Emergency relief

Photo: medico. 

Emergency relief means more than immediate life-saving assistance. Taking into consideration the social, political, and economic causes of the actual situation we seek a sustainable cooperation with our partners on long-term programs. We do therefore send neither volunteers nor specialists. Instead, we work with civil society actors striving to exercise their own concepts, yet in situations of emergency. Using local capacities, we avoid the actors to rely on support permanently, and to degrade them as objects in passive need for protection. Contrarily, the work with responsible partners enables us to create sustainable cooperation. Final aim remains to make aid redundant.

Our term ‘critical emergency relief’ describes a concept which sees assistance as part of political action to overcome misery and incapacitation sustainably. With a cause-based approach critical emergency relief differentiates itself from other aid concepts, which most often try to ease emergency situations by imposing means from outside instead of aiming at sustainable solutions imbedded into the societal context at hand. Intentionally or unintentionally, this kind of “fast aid” often supports the stabilisation of (global-) societal relations, which produce misery and interdependencies systematically.

Elementary for critical emergency relief is the constant reflection of both, the relation between aid-givers and aid-receivers, as well as the social, political, and cultural circumstances, in which the assistance takes place. As it is generally known one of the features of relief is its dual character. On the one hand assistance for people in emergency situations is a precept of humanity of which existential survival might be dependent; on the other hand assistance can contribute to sustain the circumstances which are creating such emergency situations. By trying to ‘repair’ faults of such systems, relief helps to overcome political legitimation deficits. To such ambivalences critical emergency relief reacts with the attempt to defend existing relief offers, where at the same time criticizing and trying to overcome them. As necessary it is, for instance to avoid the further erosion of social aid, the more important it is to reject the authoritarian character of social aid and to pressure for a transformation into adequately calculated money for basic existence.

General consensus exists about the moral-ethical basis for help workers. Critical emergency relief, as well, is based on individual readiness to help others. Moreover, it tries to create societal agreements to ensure a legal claim to relief in situations of emergency. Consequently assistance will not just be the product of charity and pity but will be imbedded in forms of democratically formulated solidarity. The origins for this understanding are the major human rights declarations, especially the ‘International convention about economical, social and cultural rights” from 1966. By signing it, contracting states are obliged to ensure the right to social security, to a life without hunger and to the highest possible state of health.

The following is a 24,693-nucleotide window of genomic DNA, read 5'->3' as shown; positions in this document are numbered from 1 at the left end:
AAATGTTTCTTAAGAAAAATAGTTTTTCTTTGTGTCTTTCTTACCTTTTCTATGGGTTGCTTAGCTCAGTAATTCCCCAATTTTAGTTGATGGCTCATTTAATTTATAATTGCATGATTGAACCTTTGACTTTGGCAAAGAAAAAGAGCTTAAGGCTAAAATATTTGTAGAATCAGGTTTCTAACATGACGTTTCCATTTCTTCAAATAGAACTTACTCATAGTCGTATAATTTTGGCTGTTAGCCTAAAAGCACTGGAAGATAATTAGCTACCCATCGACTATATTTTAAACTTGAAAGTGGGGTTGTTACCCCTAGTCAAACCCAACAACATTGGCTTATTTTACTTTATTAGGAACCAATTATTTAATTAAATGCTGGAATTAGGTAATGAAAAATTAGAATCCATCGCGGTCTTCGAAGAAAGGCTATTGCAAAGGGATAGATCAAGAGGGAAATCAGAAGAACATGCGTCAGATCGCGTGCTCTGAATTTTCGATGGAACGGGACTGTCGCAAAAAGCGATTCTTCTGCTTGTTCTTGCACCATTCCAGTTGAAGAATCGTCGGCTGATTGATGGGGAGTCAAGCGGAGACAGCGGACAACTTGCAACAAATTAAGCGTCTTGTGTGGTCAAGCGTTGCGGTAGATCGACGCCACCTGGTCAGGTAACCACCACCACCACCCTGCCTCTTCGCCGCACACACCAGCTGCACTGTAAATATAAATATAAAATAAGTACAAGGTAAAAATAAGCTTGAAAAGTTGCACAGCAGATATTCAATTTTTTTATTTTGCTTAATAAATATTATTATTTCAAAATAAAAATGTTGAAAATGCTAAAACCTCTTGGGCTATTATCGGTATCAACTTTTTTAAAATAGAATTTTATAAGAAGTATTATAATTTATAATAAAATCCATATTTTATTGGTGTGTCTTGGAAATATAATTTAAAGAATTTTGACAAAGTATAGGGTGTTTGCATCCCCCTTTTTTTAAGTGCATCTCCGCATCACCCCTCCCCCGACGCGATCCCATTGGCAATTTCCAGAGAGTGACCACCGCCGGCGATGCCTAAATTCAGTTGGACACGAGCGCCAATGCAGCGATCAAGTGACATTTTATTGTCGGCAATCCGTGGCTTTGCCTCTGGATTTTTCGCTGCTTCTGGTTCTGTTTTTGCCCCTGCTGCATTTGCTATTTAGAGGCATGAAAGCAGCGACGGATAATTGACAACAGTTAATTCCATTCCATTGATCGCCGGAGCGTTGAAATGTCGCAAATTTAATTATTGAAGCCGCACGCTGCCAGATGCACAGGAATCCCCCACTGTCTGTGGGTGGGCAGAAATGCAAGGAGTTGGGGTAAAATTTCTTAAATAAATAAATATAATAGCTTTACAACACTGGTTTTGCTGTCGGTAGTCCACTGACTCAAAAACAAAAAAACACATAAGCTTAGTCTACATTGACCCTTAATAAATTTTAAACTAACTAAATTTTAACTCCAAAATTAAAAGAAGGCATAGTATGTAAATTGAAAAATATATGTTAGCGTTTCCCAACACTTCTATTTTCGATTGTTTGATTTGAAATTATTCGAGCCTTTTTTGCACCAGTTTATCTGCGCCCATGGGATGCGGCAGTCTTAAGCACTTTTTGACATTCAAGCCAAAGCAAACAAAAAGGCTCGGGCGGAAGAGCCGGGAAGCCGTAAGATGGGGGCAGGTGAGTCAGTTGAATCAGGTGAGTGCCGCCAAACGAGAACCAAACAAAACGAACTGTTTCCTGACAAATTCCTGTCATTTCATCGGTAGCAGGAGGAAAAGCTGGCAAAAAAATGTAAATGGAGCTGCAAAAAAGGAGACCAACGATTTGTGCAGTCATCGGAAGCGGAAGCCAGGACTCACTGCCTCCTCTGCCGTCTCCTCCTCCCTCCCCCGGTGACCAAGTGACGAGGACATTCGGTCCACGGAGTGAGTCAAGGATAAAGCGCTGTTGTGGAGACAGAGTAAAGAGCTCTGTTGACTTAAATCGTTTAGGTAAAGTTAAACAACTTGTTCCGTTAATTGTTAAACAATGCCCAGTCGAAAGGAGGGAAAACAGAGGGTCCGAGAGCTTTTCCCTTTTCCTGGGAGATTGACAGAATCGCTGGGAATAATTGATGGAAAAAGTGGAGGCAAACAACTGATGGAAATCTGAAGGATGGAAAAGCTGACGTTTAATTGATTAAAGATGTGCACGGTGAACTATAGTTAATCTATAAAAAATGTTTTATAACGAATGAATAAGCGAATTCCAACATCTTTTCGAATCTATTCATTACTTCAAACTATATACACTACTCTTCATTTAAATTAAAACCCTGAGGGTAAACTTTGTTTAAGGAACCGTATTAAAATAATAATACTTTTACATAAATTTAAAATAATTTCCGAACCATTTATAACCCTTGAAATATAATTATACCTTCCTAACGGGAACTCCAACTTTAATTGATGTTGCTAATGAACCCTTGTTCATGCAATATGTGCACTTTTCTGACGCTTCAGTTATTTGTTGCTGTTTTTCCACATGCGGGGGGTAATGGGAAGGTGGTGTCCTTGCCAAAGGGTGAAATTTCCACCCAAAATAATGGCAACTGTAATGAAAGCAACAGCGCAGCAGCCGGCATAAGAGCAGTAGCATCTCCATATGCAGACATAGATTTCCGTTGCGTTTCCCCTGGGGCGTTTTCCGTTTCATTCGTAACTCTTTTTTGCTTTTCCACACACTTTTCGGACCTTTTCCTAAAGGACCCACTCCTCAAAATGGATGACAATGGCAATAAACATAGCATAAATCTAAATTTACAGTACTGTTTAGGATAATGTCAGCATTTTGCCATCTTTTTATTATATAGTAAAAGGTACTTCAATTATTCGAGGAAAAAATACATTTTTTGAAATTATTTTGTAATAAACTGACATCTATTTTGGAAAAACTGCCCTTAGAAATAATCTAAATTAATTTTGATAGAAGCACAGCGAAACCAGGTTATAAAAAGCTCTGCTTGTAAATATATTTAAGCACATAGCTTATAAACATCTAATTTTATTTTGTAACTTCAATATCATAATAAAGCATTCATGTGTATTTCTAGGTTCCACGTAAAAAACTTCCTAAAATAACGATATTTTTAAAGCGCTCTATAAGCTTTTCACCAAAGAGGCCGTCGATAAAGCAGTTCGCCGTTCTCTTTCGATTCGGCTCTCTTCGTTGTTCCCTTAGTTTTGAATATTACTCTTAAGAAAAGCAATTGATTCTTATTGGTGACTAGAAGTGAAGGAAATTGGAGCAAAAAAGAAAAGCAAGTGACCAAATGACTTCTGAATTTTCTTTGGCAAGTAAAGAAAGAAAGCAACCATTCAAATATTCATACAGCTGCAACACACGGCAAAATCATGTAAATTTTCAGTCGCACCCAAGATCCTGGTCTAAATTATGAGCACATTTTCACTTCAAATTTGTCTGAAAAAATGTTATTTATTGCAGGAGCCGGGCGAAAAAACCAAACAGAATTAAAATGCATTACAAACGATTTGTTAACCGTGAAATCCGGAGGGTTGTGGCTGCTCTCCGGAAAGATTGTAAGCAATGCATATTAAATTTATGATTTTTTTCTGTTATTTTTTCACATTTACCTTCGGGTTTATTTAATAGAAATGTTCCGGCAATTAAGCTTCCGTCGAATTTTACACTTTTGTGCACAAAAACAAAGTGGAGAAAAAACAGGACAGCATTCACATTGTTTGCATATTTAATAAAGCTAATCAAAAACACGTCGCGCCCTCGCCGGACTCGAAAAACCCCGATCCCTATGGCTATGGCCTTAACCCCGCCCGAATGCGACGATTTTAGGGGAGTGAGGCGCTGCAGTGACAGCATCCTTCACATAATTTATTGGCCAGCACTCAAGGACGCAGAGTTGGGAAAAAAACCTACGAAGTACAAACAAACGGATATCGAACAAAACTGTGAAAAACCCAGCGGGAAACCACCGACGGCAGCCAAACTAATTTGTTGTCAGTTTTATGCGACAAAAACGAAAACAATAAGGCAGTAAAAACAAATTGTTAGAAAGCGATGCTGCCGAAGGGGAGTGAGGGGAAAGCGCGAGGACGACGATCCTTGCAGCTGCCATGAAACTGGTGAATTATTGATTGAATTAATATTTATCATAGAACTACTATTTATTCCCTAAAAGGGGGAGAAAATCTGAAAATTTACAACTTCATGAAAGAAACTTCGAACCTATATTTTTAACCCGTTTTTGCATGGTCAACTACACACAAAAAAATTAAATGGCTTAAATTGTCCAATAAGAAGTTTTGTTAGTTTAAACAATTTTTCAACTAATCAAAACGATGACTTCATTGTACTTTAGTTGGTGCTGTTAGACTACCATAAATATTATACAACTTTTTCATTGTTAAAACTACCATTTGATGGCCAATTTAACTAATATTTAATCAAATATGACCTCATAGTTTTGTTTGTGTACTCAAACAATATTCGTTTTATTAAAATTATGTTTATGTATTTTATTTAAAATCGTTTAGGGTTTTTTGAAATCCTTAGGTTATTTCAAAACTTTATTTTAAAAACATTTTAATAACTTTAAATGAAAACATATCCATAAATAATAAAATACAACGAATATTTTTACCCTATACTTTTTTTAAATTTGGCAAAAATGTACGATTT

Thus, in the currently valid law of nations, overcoming misery is a legal demand of which its realisation lies in the responsibility of the state. However, due to the crisis in national state policies, the rights of the people become more and more unsecured nowadays. The protection of citizen’s rights, “the right to have rights” (Hannah Arendt), are more under pressure, as a consequence of neoliberal globalisation strategies. Clear is, that under those global relations, realisation of social right is only possible under the precondition of their global enlargement. Here enlargement does not mean the establishment of a global welfare state, but the creation of an alliance between international contracts which ensure social equalisation, and thus the liberation from misery and interdependencies.

To fight the global health catastrophe a system of, for example citizens rights based financing could be possible, with which the more prosperous country could compensate the health needs in the poorer countries. Such a system would pick up and internationalise the principle of risk sharing, which builds the core principle in the solitary health insurance system. In that way assistance in emergency situation would no longer be dependent on the good conduct of the people in need, neither on the selfish considerations of the helpers, nor on the medial economic situation.

Critical emergency relief is based on the idea of a different, better world. It is against the neoliberalistic tendency of the “depoliticalisation of the political”, in which relief shall be reduced into a simple technical-pragmatic backup. However, the paradox of emergency assistance becomes larger, with the image of a non-political, pure humanitarian aid. The more uncritical assistance is, the bigger is the risk that it will be exploited for means which do not aim at overcoming misery and interdependencies. The separation between humanitarian and political issues, which we experience today, is the most extreme phase of creating distance between citizen’s rights and human rights. Ultimately, the humanitarian organisations, which get closer and closer to the supranational organisations, can capture the human life just in figures of the naked life and thus, without consciousness build a secret solidarity with the powers they want to fight.” (Georgio Agamben)

Critical emergency relief on the contrary intervenes on the side of suffering people and takes a position towards those structural forces which are responsible for misery and neediness.


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